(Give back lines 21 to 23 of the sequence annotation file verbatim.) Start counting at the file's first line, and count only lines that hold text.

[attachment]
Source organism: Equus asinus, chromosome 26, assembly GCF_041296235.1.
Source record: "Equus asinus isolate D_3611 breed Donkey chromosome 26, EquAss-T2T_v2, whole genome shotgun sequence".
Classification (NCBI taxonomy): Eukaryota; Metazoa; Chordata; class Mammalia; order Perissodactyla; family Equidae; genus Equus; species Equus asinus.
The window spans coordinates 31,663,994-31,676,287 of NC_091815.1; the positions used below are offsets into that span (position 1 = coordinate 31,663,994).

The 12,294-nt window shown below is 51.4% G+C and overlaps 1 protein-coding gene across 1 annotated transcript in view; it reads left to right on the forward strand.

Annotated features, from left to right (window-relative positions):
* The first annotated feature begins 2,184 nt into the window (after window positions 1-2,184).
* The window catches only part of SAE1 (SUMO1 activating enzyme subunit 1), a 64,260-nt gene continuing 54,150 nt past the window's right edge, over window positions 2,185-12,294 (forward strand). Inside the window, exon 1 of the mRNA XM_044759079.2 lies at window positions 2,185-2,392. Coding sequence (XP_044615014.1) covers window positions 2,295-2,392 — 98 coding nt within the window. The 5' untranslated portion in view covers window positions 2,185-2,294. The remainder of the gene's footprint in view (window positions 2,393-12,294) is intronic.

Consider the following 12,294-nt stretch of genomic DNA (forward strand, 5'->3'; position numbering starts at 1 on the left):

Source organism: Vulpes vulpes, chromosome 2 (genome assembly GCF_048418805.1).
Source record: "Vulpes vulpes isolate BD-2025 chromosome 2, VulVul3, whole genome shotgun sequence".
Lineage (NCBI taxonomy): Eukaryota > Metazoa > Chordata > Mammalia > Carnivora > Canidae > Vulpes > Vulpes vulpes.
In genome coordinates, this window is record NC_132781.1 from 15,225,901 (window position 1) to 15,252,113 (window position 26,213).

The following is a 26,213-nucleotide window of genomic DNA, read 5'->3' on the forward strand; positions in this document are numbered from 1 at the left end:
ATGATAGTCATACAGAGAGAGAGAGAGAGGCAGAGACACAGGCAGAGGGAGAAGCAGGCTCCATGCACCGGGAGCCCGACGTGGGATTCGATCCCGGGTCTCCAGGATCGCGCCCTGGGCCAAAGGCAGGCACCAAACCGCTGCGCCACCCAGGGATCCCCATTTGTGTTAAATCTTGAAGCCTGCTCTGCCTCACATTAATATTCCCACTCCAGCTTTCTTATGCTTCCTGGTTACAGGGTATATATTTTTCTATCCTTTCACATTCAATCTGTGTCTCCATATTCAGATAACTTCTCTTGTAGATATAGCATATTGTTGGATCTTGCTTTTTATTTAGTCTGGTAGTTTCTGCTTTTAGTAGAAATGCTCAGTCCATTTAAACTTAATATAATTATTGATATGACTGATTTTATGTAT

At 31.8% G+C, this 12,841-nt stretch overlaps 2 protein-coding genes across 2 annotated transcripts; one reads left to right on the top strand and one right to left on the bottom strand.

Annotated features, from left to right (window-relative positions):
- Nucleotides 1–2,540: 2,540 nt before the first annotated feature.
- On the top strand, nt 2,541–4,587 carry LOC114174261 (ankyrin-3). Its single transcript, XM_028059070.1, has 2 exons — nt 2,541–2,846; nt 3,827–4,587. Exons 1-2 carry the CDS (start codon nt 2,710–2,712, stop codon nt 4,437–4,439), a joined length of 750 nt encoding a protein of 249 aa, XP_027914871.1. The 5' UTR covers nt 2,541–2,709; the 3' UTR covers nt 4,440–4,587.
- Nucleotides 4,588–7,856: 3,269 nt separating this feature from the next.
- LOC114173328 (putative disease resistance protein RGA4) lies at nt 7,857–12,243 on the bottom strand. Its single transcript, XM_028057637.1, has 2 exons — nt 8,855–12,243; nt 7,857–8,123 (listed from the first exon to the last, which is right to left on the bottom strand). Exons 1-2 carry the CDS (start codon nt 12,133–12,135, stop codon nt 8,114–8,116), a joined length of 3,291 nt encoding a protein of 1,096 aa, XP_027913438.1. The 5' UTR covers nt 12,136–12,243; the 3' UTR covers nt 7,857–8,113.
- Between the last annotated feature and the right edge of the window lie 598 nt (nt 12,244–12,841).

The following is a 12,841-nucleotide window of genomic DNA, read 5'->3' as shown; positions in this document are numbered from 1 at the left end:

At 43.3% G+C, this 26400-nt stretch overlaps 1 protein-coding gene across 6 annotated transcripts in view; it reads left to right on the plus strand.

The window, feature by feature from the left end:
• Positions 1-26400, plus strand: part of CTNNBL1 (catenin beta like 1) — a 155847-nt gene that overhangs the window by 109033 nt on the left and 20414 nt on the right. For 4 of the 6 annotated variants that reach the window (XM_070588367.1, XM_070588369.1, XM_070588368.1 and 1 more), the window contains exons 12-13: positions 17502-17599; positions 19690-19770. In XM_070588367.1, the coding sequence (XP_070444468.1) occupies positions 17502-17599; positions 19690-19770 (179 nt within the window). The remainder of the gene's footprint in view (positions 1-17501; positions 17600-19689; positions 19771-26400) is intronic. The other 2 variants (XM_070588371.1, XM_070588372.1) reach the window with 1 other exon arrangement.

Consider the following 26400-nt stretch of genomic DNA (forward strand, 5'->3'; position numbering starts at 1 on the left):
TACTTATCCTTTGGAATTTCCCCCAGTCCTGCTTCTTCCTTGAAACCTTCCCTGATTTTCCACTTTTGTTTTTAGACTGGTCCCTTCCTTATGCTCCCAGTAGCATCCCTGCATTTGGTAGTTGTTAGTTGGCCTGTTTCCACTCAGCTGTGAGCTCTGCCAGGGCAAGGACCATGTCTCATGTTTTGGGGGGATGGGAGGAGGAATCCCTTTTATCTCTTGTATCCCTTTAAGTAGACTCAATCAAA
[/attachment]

- LOC114173328 (putative disease resistance protein RGA4) lies at nt 7,857–12,243 on the bottom strand. Its single transcript, XM_028057637.1, has 2 exons — nt 8,855–12,243; nt 7,857–8,123 (listed from the first exon to the last, which is right to left on the bottom strand). Exons 1-2 carry the CDS (start codon nt 12,133–12,135, stop codon nt 8,114–8,116), a joined length of 3,291 nt encoding a protein of 1,096 aa, XP_027913438.1. The 5' UTR covers nt 12,136–12,243; the 3' UTR covers nt 7,857–8,113.
- Between the last annotated feature and the right edge of the window lie 598 nt (nt 12,244–12,841).

The following is a 12,841-nucleotide window of genomic DNA, read 5'->3' as shown; positions in this document are numbered from 1 at the left end: